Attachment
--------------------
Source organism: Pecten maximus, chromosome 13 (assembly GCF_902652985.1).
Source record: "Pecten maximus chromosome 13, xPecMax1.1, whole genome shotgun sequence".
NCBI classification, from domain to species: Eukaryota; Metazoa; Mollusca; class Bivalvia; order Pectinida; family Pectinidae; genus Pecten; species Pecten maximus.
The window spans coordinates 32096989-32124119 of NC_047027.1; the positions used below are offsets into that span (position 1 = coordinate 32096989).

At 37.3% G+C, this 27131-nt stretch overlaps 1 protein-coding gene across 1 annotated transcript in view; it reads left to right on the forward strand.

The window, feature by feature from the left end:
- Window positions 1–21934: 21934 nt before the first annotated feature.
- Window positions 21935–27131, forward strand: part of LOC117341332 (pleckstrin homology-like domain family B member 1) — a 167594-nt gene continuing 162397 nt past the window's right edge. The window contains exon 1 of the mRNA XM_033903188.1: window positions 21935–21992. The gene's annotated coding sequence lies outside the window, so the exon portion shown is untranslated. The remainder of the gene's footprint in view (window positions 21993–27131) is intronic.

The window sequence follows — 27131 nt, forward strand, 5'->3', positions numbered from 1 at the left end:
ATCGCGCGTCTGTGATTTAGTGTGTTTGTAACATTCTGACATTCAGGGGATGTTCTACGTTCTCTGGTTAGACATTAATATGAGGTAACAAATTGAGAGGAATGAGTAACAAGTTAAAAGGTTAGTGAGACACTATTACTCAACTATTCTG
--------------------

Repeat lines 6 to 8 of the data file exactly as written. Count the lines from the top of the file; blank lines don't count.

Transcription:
The window, feature by feature from the left end:
- Window positions 1–21934: 21934 nt before the first annotated feature.
- Window positions 21935–27131, forward strand: part of LOC117341332 (pleckstrin homology-like domain family B member 1) — a 167594-nt gene continuing 162397 nt past the window's right edge. The window contains exon 1 of the mRNA XM_033903188.1: window positions 21935–21992. The gene's annotated coding sequence lies outside the window, so the exon portion shown is untranslated. The remainder of the gene's footprint in view (window positions 21993–27131) is intronic.